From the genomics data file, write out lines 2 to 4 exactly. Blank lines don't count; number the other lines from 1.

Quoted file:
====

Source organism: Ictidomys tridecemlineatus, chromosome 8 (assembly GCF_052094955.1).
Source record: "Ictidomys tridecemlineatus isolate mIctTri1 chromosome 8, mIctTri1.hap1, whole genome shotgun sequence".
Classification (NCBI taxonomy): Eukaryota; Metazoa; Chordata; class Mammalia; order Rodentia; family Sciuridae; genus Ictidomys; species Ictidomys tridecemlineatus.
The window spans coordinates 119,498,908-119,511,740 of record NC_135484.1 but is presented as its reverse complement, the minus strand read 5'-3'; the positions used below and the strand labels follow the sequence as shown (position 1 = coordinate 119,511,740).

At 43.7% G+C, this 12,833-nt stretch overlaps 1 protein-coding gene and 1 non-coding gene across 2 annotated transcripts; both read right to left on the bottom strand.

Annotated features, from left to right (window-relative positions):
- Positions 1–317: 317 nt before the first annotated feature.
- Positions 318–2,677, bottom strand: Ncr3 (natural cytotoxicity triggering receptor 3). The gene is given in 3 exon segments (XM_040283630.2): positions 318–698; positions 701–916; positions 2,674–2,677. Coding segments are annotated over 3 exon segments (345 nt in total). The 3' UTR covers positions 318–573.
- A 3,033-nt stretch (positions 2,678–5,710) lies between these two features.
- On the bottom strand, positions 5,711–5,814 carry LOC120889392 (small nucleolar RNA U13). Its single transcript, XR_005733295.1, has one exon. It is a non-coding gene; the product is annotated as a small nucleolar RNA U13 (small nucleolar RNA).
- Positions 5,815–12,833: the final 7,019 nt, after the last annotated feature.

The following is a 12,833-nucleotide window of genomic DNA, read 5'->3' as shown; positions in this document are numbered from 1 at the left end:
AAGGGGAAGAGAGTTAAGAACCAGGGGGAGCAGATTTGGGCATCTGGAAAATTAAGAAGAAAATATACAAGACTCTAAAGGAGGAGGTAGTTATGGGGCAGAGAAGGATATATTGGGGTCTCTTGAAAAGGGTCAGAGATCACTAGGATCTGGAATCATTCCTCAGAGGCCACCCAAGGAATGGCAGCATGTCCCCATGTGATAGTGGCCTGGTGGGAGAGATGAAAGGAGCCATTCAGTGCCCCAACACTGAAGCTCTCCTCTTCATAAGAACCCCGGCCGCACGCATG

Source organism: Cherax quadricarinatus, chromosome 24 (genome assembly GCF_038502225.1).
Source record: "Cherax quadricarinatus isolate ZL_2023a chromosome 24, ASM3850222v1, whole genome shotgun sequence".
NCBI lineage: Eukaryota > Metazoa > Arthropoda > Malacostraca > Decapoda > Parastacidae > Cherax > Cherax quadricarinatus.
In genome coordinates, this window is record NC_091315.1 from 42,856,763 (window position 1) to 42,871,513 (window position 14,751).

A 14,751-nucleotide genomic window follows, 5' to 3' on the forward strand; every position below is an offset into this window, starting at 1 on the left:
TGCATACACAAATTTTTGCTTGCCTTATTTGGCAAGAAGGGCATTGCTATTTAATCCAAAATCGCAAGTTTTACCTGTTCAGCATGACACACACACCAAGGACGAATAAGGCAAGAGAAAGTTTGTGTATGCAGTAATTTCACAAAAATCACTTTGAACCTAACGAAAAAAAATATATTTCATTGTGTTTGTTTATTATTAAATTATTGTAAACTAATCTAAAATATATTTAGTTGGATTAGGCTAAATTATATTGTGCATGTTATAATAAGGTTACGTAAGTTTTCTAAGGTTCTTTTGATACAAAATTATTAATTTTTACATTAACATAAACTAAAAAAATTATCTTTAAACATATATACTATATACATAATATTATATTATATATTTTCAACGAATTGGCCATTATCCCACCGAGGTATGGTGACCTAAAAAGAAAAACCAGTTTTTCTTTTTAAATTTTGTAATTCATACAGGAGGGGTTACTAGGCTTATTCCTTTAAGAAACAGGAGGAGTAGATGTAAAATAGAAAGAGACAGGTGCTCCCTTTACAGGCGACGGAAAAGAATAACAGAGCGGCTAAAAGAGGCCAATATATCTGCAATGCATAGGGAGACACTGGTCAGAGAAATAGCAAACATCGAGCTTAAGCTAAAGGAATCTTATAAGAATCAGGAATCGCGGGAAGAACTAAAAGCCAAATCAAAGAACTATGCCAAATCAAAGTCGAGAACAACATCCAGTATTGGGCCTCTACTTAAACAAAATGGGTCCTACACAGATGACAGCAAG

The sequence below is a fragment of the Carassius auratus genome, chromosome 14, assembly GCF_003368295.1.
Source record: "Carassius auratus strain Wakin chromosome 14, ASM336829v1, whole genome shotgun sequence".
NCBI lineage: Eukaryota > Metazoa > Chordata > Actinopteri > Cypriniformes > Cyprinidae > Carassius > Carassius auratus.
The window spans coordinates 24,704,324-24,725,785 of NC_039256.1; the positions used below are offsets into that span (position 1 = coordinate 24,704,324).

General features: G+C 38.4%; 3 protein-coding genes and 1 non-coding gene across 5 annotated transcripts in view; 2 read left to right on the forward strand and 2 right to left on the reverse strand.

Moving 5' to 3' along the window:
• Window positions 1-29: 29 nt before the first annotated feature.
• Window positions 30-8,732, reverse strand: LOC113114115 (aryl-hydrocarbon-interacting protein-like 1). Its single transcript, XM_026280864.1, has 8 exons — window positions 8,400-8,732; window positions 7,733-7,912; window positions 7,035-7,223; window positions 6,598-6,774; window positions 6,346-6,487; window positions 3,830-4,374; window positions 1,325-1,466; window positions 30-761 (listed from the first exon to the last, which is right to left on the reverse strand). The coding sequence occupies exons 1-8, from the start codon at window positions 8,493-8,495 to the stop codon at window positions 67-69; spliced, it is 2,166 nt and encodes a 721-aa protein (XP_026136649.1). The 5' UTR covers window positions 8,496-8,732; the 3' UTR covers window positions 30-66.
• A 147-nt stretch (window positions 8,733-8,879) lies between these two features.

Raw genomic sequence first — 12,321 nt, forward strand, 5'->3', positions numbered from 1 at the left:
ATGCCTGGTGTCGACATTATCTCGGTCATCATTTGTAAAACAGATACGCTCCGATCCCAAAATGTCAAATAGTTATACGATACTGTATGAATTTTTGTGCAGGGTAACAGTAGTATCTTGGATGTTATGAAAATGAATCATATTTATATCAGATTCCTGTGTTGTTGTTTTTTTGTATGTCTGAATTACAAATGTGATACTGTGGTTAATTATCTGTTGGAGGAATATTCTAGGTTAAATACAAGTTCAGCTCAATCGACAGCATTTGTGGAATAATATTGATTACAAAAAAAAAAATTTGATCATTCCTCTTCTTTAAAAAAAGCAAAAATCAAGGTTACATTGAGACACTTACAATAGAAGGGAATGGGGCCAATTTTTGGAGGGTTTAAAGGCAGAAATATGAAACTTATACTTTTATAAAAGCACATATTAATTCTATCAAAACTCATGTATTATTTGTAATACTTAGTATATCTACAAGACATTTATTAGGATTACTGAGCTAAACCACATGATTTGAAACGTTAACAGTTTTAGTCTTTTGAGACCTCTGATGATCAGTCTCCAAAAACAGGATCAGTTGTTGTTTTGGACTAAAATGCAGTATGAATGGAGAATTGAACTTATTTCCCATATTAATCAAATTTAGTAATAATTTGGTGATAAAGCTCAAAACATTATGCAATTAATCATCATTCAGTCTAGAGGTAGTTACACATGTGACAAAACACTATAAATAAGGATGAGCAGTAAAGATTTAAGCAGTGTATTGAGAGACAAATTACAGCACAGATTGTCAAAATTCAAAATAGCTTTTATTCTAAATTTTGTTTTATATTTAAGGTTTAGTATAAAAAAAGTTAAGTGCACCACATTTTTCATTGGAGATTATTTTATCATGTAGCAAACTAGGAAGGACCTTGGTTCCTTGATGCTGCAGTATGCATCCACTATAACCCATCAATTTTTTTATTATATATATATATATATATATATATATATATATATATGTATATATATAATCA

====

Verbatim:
Source record: "Ictidomys tridecemlineatus isolate mIctTri1 chromosome 8, mIctTri1.hap1, whole genome shotgun sequence".
Classification (NCBI taxonomy): Eukaryota; Metazoa; Chordata; class Mammalia; order Rodentia; family Sciuridae; genus Ictidomys; species Ictidomys tridecemlineatus.
The window spans coordinates 119,498,908-119,511,740 of record NC_135484.1 but is presented as its reverse complement, the minus strand read 5'-3'; the positions used below and the strand labels follow the sequence as shown (position 1 = coordinate 119,511,740).